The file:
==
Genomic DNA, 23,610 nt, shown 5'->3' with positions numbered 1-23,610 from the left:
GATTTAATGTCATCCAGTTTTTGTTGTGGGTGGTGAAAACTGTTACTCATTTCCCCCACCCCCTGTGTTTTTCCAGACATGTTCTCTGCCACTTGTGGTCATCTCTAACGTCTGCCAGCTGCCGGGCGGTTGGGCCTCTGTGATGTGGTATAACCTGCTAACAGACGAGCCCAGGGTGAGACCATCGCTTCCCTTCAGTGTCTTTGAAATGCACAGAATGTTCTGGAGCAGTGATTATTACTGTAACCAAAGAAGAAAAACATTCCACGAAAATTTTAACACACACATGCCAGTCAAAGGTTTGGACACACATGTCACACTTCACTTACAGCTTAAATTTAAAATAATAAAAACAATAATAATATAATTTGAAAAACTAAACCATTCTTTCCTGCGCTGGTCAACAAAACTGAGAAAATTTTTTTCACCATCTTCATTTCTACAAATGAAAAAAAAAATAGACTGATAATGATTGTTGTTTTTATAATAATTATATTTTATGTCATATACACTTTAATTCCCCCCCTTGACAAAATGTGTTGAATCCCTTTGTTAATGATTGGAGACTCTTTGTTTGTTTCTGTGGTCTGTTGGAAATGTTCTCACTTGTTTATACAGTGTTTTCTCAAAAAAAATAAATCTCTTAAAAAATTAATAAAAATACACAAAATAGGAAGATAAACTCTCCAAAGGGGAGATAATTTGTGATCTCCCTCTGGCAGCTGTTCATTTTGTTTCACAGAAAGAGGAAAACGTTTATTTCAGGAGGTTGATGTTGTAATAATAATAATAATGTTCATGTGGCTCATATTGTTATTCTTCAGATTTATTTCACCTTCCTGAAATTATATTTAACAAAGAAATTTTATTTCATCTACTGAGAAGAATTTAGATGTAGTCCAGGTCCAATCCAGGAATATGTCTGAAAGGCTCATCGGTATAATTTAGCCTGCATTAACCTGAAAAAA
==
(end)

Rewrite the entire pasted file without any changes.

Genomic DNA, 23,610 nt, shown 5'->3' with positions numbered 1-23,610 from the left:
GATTTAATGTCATCCAGTTTTTGTTGTGGGTGGTGAAAACTGTTACTCATTTCCCCCACCCCCTGTGTTTTTCCAGACATGTTCTCTGCCACTTGTGGTCATCTCTAACGTCTGCCAGCTGCCGGGCGGTTGGGCCTCTGTGATGTGGTATAACCTGCTAACAGACGAGCCCAGGGTGAGACCATCGCTTCCCTTCAGTGTCTTTGAAATGCACAGAATGTTCTGGAGCAGTGATTATTACTGTAACCAAAGAAGAAAAACATTCCACGAAAATTTTAACACACACATGCCAGTCAAAGGTTTGGACACACATGTCACACTTCACTTACAGCTTAAATTTAAAATAATAAAAACAATAATAATATAATTTGAAAAACTAAACCATTCTTTCCTGCGCTGGTCAACAAAACTGAGAAAATTTTTTTCACCATCTTCATTTCTACAAATGAAAAAAAAAATAGACTGATAATGATTGTTGTTTTTATAATAATTATATTTTATGTCATATACACTTTAATTCCCCCCCTTGACAAAATGTGTTGAATCCCTTTGTTAATGATTGGAGACTCTTTGTTTGTTTCTGTGGTCTGTTGGAAATGTTCTCACTTGTTTATACAGTGTTTTCTCAAAAAAAATAAATCTCTTAAAAAATTAATAAAAATACACAAAATAGGAAGATAAACTCTCCAAAGGGGAGATAATTTGTGATCTCCCTCTGGCAGCTGTTCATTTTGTTTCACAGAAAGAGGAAAACGTTTATTTCAGGAGGTTGATGTTGTAATAATAATAATAATGTTCATGTGGCTCATATTGTTATTCTTCAGATTTATTTCACCTTCCTGAAATTATATTTAACAAAGAAATTTTATTTCATCTACTGAGAAGAATTTAGATGTAGTCCAGGTCCAATCCAGGAATATGTCTGAAAGGCTCATCGGTATAATTTAGCCTGCATTAACCTGAAAAAA